If you take a look at how Jesus went about teaching the gospel, he did it by means of friendship, love, and simply being kind to people. I know. We tend to focus on his famous confrontations with Pharisees, and he did have them. But it was mainly because they weren’t interested, and worse, they were enemies out to kill him. He was hardest on those who claimed to be friends of God. They weren’t.

But look closely at the four gospels. Over and over, Jesus dines with sinners, visits with them in conversations, tells stories to illustrate truth, and dispenses grace and mercy everywhere he went. The reason children liked to be around him is that he was easy to be with. It’s the same reason sinners and tax collectors liked to be with him.

The big question is why don’t we learn from Jesus. We keep thinking evangelism depends on some method or formula. We keep holding workshops to teach the latest “secret” techniques. We need to just be more like Jesus. Be a friend to sinners. Be kind to people, love them, act graciously and mercifully. That opens ears like nothing else.

Church Signs

3 “And in the morning, ‘There will be a storm today, for the sky is red and threatening.’ Do you know how to discern the appearance of the sky, but cannot discern the signs of the times? -- Matthew 16:3 (NASB95)
The moment God is figured out with nice, neat lines and definitions, we are no longer dealing with God. —Rob Bell
I see some funny things on the Internet. I subscribe to some humor resources, and Facebook is good for a laugh on most days. I recently saw a whole blog about church signs. Here are a few good ones:

● Honk if you love Jesus; Text while driving if you want to see him!

● Bring your spiritual marshmallows, our Pastor is on fire!

● Try the bread of life or be toast!

● Sin burn is prevented by Son screen!

● Our congregation is like fudge; sweet with a few nuts!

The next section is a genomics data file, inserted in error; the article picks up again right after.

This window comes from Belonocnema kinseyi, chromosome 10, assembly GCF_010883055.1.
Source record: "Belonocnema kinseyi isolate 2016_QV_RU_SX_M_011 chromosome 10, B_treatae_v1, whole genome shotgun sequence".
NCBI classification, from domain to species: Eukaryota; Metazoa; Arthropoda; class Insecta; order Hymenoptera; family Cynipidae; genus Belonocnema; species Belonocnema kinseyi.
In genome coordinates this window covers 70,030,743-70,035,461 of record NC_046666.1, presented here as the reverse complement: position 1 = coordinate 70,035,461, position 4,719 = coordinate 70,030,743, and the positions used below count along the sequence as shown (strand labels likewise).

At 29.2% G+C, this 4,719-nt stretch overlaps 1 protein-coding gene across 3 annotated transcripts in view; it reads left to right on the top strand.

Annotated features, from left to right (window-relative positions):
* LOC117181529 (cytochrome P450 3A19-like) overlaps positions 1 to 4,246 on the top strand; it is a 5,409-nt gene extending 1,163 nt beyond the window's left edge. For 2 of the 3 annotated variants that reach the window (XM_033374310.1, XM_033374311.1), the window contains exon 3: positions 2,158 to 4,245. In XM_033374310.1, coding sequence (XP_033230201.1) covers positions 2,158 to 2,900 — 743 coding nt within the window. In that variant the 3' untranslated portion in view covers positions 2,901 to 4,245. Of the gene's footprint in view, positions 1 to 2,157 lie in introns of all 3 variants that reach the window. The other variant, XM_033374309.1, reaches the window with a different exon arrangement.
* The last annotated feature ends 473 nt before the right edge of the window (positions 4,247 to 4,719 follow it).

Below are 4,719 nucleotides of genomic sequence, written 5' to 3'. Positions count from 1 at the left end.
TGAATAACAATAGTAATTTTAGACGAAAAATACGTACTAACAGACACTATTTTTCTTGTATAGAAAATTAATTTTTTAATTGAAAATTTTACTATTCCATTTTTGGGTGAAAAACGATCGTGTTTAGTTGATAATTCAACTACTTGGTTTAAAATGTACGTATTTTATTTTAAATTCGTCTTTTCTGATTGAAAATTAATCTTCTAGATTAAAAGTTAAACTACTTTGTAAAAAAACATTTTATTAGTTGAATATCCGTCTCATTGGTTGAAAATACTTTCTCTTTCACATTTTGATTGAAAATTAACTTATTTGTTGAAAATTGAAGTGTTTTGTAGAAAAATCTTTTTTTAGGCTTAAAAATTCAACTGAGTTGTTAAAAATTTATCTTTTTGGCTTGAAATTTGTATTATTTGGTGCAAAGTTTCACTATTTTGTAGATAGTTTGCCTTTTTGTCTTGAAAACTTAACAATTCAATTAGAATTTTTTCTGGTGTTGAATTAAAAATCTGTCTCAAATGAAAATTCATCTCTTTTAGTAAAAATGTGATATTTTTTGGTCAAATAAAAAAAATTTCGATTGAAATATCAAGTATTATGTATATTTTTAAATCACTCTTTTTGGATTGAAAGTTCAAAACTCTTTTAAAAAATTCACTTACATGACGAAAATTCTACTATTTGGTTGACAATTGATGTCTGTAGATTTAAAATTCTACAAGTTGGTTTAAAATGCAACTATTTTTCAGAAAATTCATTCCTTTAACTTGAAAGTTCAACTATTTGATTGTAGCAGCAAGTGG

● Presbyterian Church Parking: Public welcome except during church functions!

My favorite is that last one! I think I know what they meant, but the sign makes them look like the public isn’t welcome at their church.

Obviously, the quote from Jesus above, and these church signs are two very different things. But not completely. I think Jesus implied that people should be able to “read” the signs of the times in which they live. Church signs are often a reflection of our time. “Texting” would have made no sense at all 20 years ago. Today, it makes perfect sense. Every sign demands that we understand how we communicate, and what we’re communicating about.

That leads to my question. What do you think people “read” when they take notice of us? What do they see? What do they hear? Are we like the church with a few nuts? Is your “pastor” on fire? Is the public welcome at our church functions? People will read us. That’s a fact. The only question is what will they read.

Short People Get A's

20 Have I not written to you excellent things Of counsels and knowledge, 21 To make you know the certainty of the words of truth that you may correctly answer him who sent you? – Proverbs 22:20–21 (NASB95)
Roger Wengert, a philosophy professor at the University of Illinois, often begins his introductory ethics classes by asking how many of the students believe that truth is relative. A show of hands usually reveals that two-thirds to three-fourths of the class thinks in this manner. After discussing the syllabus, testing dates, papers and content of the course, Wengert informs the class that they will be graded according to height. When the smart-alecky tall kid loudly agrees with this system, the professor adds, "Short students get A's; tall students flunk."
Inevitably a student's hand is raised: "Your grading system is not fair." "I am the professor," retorts Wengert. "I can grade however I wish." The student insists, "But what you ought to do is grade us according to how well we learn the material. You should look at our papers and exams to see how well we have understood the content of the course and grade us on that." The class nods in affirmation (especially the tall students).